WHERE is Trinidad and Tobago's next crop of athletes coming from?
Former national 200m and 400m runner Alvin Daniel asked the question on Saturday, after it was confirmed that TT would be exiting the 2023 World Athletics Championships without a medal for the third consecutive time.
Daniel, a 1992 Olympian, said TT's 4x400m relay team's inability to make the World final in Hungary was startling considering the lofty heights that team reached within the last decade (2012 Olympic bronze, 2015 World Championships silver, 2017 World Championships gold, 2019 World Relays gold).
In fact, no TT athlete or team advanced to a final at the 2023 championships in Budapest, Hungary. Injury also undermined TT's hopes as 2012 Olympic champion Keshorn Walcott "felt a pop" in his Achilles while preparing for the javelin prelims and two-time World Championships medallist Jereem Richards tore his plantar fascia last month and battled hard to be fit enough to compete.
Daniel said, "We were world champions, we were world relay champions, but since then what have they (sport authorities) put in place? While I understand the Government has a part to play, I am also saying that the association (National Association of Athletics Administrations) too has a part to play."
He said planning must be in place for there to be a smooth transition when some athletes retire or are past their prime. "Sometimes the last set of athletes that might have achieved greatness, they might not be that (prime) age when the next time comes around. We have to look for people, because we want continuation."
The last medals TT earned at the World Championships was at the 2017 edition in London, England. The TT quartet of Richards, Jarrin Solomon, Machel Cedenio and Lalonde Gordon won gold in the men's 4x400m event and Richards copped bronze in the men's 200m.
Daniel said, "Right now all we depending on is Jereem Richards and Jereem Richards and Jereem Richards. If Jereem stop running in the morning - who we have?"
Daniel said support for athletes in the preparation phase is more important than financial backing when it is time to compete at the international level.
We keep looking for money to send athletes to games. We have to look for money to prepare athletes, he said.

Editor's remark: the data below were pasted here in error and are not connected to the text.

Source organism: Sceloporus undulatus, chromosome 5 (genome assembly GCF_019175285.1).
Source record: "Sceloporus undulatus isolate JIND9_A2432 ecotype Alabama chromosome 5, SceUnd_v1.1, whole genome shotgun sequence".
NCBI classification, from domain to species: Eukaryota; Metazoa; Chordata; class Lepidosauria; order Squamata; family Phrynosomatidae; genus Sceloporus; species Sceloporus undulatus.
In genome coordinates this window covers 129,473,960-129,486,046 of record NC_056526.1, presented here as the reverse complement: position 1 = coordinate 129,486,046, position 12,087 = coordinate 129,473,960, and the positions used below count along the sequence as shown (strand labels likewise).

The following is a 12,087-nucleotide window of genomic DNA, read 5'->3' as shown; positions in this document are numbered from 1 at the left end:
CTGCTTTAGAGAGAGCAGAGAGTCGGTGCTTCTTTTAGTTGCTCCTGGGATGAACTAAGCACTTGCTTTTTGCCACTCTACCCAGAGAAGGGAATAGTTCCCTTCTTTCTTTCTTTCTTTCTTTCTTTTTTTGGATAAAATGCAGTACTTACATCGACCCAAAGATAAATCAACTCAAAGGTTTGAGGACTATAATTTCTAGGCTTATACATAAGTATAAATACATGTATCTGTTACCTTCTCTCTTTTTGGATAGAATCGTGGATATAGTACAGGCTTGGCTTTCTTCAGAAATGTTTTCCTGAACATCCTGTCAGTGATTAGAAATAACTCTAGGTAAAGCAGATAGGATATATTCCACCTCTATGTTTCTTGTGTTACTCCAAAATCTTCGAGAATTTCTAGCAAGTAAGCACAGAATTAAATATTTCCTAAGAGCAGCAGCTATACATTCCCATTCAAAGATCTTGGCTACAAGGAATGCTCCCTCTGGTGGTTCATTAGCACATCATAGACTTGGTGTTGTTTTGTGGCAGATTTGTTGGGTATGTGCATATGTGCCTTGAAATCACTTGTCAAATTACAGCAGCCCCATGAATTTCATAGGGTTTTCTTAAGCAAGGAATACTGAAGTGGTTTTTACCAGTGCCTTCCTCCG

If we prepare the athletes properly then we would not have a problem to get money to send them. Somebody is going to pay for them to go. We won't have somebody breaking world records here and nobody will send them to a championship.
The Ministry of Sport and Community Development offers financial assistance to athletes through its sport grant for organisations and individuals as well as the elite athlete assistance programme. The ministry and athletes have clashed in the past over late submission of applications and tardy disbursement of funds.
Daniel also said the state of sporting facilities must be improved. "Manny Ramjohn Stadium in a state. They just refurbished Hasely Crawford Stadium - so only there we are going to have games? We wasting time. We have to be serious with what we are doing."
Daniel did credit the Government for giving their commitment to renovate the Palo Seco Velodrome, which is expected to be completed by early 2025.
The Sports Company of TT recently brought officials from Jamaica's GC Foster College to conduct a two-week workshop, now taking place with local coaches and PE teachers in an effort to improve the standard of coaching in TT.
It follows a visit by Minister of Sport and Community Development Shamfa Cudjoe, Education Minister Dr Nyan Gadsby-Dolly and other TT sport officials to Jamaica earlier this year. During that visit, the TT officials held meetings with Jamaican officials and also attended the popular Boys and Girls Championships, where many young Jamaican athletes develop their talent.
Daniel said, "We have to start at the school level. I always believe the Ministry of Education and the Ministry of Sport should be working a little more closely. I have not seen too many school sports for the longest time. If we have to look for a feeding ground for athletes then it has to come from there."
Cudjoe said recently she was disappointed that many schools no longer have sports days.
Daniel added, "Where we use to get athletes from is the school system, because for instance in Point Fortin...when schools in the area have their sports, we as athletes use to go as officials...We used to look and see what athletes have potential."
He said the officials would interact with parents and encourage them to let their children sign up for clubs to develop their potential. Daniel said Jamaica's strength in athletics is owing to a vibrant sporting programme in schools.
Daniel said there is a gap that junior athletes struggle to bridge when transitioning to the senior ranks. "What happening with our athletes after Carifta? Nothing. We have to check ourselves and see what is really happening."